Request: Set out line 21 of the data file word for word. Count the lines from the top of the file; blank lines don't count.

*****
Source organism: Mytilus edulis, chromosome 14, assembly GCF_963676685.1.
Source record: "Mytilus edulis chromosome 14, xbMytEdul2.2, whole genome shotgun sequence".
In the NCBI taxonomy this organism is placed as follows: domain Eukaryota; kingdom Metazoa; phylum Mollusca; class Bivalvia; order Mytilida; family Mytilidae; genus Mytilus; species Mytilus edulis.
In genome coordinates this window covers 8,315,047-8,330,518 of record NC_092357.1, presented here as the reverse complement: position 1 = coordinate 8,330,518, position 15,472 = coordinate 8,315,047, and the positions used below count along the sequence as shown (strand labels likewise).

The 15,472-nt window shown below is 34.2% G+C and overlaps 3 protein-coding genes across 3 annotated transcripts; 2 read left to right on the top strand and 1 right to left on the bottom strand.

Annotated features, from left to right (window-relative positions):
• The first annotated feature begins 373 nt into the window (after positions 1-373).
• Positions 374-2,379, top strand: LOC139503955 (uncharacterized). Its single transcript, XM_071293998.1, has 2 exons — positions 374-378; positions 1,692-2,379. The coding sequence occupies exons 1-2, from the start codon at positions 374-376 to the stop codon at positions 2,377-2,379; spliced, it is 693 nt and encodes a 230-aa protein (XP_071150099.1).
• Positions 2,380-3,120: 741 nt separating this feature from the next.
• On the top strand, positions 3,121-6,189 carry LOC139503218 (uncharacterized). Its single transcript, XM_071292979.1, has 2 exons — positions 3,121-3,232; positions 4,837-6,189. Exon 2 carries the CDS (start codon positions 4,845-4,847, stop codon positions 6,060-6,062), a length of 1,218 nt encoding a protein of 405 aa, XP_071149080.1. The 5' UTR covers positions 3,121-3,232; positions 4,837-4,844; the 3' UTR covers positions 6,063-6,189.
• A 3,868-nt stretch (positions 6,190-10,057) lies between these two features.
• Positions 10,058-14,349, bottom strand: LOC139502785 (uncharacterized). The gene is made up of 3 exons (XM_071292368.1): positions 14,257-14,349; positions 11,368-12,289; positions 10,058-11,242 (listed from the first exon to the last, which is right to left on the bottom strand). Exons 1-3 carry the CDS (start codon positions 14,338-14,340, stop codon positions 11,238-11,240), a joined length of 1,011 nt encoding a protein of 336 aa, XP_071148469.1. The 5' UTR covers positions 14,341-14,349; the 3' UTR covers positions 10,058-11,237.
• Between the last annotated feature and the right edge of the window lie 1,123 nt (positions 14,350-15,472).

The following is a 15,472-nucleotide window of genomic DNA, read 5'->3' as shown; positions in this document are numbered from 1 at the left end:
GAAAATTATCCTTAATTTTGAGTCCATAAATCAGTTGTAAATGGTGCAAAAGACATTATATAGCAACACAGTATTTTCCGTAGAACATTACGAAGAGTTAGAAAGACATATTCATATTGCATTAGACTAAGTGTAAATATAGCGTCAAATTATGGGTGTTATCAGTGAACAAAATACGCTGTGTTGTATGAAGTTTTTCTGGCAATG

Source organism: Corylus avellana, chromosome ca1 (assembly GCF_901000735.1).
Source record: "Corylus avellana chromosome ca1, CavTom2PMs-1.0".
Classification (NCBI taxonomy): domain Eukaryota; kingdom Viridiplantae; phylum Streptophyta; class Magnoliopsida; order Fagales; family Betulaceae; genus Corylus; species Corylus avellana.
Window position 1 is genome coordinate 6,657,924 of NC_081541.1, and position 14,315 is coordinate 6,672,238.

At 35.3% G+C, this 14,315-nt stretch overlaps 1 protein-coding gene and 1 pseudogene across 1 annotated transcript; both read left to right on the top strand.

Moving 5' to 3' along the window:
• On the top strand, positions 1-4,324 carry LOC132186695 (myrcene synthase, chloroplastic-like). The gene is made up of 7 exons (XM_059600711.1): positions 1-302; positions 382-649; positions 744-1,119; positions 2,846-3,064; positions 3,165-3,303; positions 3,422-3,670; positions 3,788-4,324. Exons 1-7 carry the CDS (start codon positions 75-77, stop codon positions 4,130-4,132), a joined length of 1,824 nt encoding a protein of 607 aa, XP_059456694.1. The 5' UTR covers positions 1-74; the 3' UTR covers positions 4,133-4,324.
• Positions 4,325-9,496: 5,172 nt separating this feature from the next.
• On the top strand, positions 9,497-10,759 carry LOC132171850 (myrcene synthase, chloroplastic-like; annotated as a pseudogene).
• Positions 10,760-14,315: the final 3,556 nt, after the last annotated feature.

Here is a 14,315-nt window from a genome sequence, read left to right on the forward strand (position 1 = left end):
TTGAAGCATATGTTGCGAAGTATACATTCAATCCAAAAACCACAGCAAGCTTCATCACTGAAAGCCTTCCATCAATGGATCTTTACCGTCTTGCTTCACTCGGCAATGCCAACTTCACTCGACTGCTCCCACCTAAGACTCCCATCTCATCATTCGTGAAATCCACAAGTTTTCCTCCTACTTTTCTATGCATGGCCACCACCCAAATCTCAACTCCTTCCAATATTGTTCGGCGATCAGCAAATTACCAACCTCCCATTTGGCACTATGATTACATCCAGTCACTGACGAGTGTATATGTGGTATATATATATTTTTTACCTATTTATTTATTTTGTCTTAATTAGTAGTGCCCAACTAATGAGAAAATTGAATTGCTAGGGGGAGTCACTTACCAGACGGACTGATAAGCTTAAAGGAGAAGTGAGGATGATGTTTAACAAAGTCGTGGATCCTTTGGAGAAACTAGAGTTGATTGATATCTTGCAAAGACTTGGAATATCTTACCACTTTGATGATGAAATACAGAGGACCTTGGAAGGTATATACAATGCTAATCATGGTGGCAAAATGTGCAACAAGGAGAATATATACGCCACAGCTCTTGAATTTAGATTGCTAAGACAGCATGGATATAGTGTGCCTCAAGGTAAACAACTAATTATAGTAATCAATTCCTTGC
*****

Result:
Moving 5' to 3' along the window: